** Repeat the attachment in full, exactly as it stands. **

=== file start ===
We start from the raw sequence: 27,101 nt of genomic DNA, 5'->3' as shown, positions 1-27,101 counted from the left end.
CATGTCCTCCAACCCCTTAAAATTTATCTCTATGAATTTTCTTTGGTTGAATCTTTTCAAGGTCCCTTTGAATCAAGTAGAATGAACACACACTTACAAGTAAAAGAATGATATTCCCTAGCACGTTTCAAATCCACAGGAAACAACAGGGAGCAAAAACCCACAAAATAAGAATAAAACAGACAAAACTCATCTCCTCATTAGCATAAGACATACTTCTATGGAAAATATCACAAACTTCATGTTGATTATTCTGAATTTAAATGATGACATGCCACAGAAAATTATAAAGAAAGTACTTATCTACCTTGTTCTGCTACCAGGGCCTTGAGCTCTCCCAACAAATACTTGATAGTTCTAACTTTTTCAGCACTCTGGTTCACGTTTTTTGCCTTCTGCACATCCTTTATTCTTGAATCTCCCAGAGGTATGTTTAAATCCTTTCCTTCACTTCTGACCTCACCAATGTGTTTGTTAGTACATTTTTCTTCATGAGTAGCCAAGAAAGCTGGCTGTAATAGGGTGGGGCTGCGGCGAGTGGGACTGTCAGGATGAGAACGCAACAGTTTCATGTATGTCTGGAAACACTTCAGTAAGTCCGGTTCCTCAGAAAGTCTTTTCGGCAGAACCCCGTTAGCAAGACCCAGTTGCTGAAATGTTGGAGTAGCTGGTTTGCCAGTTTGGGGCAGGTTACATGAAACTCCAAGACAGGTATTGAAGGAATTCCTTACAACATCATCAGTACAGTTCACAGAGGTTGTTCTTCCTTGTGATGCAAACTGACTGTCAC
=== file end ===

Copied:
We start from the raw sequence: 27,101 nt of genomic DNA, 5'->3' as shown, positions 1-27,101 counted from the left end.
CATGTCCTCCAACCCCTTAAAATTTATCTCTATGAATTTTCTTTGGTTGAATCTTTTCAAGGTCCCTTTGAATCAAGTAGAATGAACACACACTTACAAGTAAAAGAATGATATTCCCTAGCACGTTTCAAATCCACAGGAAACAACAGGGAGCAAAAACCCACAAAATAAGAATAAAACAGACAAAACTCATCTCCTCATTAGCATAAGACATACTTCTATGGAAAATATCACAAACTTCATGTTGATTATTCTGAATTTAAATGATGACATGCCACAGAAAATTATAAAGAAAGTACTTATCTACCTTGTTCTGCTACCAGGGCCTTGAGCTCTCCCAACAAATACTTGATAGTTCTAACTTTTTCAGCACTCTGGTTCACGTTTTTTGCCTTCTGCACATCCTTTATTCTTGAATCTCCCAGAGGTATGTTTAAATCCTTTCCTTCACTTCTGACCTCACCAATGTGTTTGTTAGTACATTTTTCTTCATGAGTAGCCAAGAAAGCTGGCTGTAATAGGGTGGGGCTGCGGCGAGTGGGACTGTCAGGATGAGAACGCAACAGTTTCATGTATGTCTGGAAACACTTCAGTAAGTCCGGTTCCTCAGAAAGTCTTTTCGGCAGAACCCCGTTAGCAAGACCCAGTTGCTGAAATGTTGGAGTAGCTGGTTTGCCAGTTTGGGGCAGGTTACATGAAACTCCAAGACAGGTATTGAAGGAATTCCTTACAACATCATCAGTACAGTTCACAGAGGTTGTTCTTCCTTGTGATGCAAACTGACTGTCAC